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Jim Wilke After Hours

By Published: August 29, 2006

AAJ: Your early recordings at The Penthouse provided the emphasis for starting your own location recording business. How has that evolved over the years?

Jim Wilke (l) with Charles Lloyd (r)

JW: The Penthouse shows were live radio, but musicians noted the good balances and accurate sound we were achieving. It compared well to studio recordings but with the added excitement of being "in the moment." After a while I started getting inquiries from musicians who'd ask if they could hire me to record their performance at a club or concert. Sometimes it was just to document a special combination or reunion; sometimes it was with the intent of creating an album. The current series of shows on Jazz Northwest on Sunday afternoons helps keep that idea alive. I'm still doing live-to-two-track and mixing on the fly with a minimum of processing and EQ, leaving that to the mastering stage. My equipment isn't the most expensive or elaborate, but it's chosen for natural sounding mics and clean, uncolored mixers. I'm equipped for anything from solo to big band.

AAJ: In broadcasting I imagine one has to keep up with technology. Are you doing satellite radio, podcasts, etcetera?

JW: I'm still fascinated with the business after fifty years. Most of the changes have come in the last 20 years or so. When I taught radio classes at BCC (Bellevue Community College) we were still editing tape with razor blades and splicing tape. I took a CD player to show students what was soon going to replace the LP. I did host a daily jazz show on Sirius satellite radio for a while when it began.

Jazz After Hours is distributed by PRI via satellite in the US and goes worldwide via a dozen or more stations streaming to the internet. Listeners check in from the UK, Europe, the Middle East, Japan, Hong Kong, Australia, South America, a boat in the Caribbean, and even from one listener aboard a Singapore Airlines flight 40,000 feet over India. KPLU has recently added a podcast of each local recording we do on Jazz Northwest, so if you miss the show on Sunday you can download it on Monday or any day the next week or so. I've recorded on reel to reel tape, cassette tape, Beta tape, DAT, CD and computer hard drive. My microphones range from a ten pound RCA 44 BX ribbon mic from the '40s to modern condensers. I've gone from tubes, to solid state, to digital. I'm a bit of a gear head but I'm really in it for love of the music.

AAJ: Describe an average day in the life of Jim Wilke?

JW: Monday, Tuesday and Wednesday I hardly come out of my studio except for meals and to sail in the Duck Dodge race on Lake Union Tuesday evenings in the summer. After I complete production of 14 hours of Jazz After Hours for PRI, and one hour of Jazz Northwest for KPLU, the rest of the week is more flexible. That's when I do location recordings, write for CD booklets and other special projects. It's also when I sample the new CDs which arrived in the past week.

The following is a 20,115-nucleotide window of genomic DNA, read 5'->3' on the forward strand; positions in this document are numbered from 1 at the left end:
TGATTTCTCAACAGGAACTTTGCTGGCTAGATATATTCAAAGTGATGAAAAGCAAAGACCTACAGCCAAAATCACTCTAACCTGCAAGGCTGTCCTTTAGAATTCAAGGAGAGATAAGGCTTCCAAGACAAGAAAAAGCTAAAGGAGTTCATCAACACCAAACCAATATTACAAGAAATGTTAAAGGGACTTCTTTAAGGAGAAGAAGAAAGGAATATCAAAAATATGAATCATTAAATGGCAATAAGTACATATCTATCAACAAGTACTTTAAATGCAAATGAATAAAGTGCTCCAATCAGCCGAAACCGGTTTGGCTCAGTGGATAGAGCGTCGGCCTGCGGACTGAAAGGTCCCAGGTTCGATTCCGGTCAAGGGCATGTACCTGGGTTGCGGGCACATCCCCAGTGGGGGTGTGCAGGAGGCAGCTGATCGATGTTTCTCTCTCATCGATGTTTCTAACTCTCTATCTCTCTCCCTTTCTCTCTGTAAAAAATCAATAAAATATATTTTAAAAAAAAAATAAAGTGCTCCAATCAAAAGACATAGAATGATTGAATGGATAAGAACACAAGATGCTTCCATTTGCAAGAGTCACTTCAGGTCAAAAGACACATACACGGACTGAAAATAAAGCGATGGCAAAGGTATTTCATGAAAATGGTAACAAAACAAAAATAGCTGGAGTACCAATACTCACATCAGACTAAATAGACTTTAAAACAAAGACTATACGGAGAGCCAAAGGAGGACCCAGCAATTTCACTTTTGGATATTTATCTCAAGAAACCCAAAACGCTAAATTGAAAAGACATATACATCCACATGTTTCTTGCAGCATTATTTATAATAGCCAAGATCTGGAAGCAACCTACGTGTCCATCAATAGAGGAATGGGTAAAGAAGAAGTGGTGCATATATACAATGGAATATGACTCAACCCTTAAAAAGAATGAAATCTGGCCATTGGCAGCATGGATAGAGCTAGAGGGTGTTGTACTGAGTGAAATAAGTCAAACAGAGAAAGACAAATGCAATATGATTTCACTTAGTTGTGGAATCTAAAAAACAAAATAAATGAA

AAJ: How long does it take for you to produce two seven-hour segments of Jazz After Hours?

JW: I put in three long days to complete the 14 hours. I do the shows in real time; I don't rip CDs onto a hard drive and voice track like many radio shows are done today. When I was doing the show for Sirius, I voice-tracked a nightly six-hour show, a week at a time, and never heard a scrap of music in the studio, only when it was on the air. That really takes the fun out of it. I want to hear the music and experience it the way the listener experiences it, and react to what I've just heard, not just imagine it.

AAJ: How big is your library of collected jazz recordings?

JW: Somewhere between 15 and 20,000 LPs, CDs and tapes.

AAJ: With such a huge supply of music to choose from, how do you possibly decide what to play on Jazz After Hours?

JW: I generally focus on living artists, current releases and important reissues. The older recordings I include are generally in the jazz classics category, unless I'm into some programming theme such as a holiday or seasonal thing.

AAJ: Do you ever get tired of previewing, programming and processing all that jazz?

JW: I wish I had more time to audition new CDs. I receive 80 to 100 CDs per month—if I listened to each one in its entirety I'd have little time for anything else. I emphasize new music on my shows; most of it has been issued in the last three months, with a few classics and staples sprinkled in. The classics are well covered elsewhere; my shows are about what's going on with jazz right now. I enjoy programming, sometimes improvising on a theme like a full moon, a change of season, a holiday, tunes that are thematically related in some way, or contrasting versions of the same tune. I also key on who's touring and where they're playing. I do love doing the location recordings—and editing, mastering and producing those shows for Jazz Northwest. It's some of the most satisfying work I do and it makes me feel like a part of the music community, not just a radio guy.

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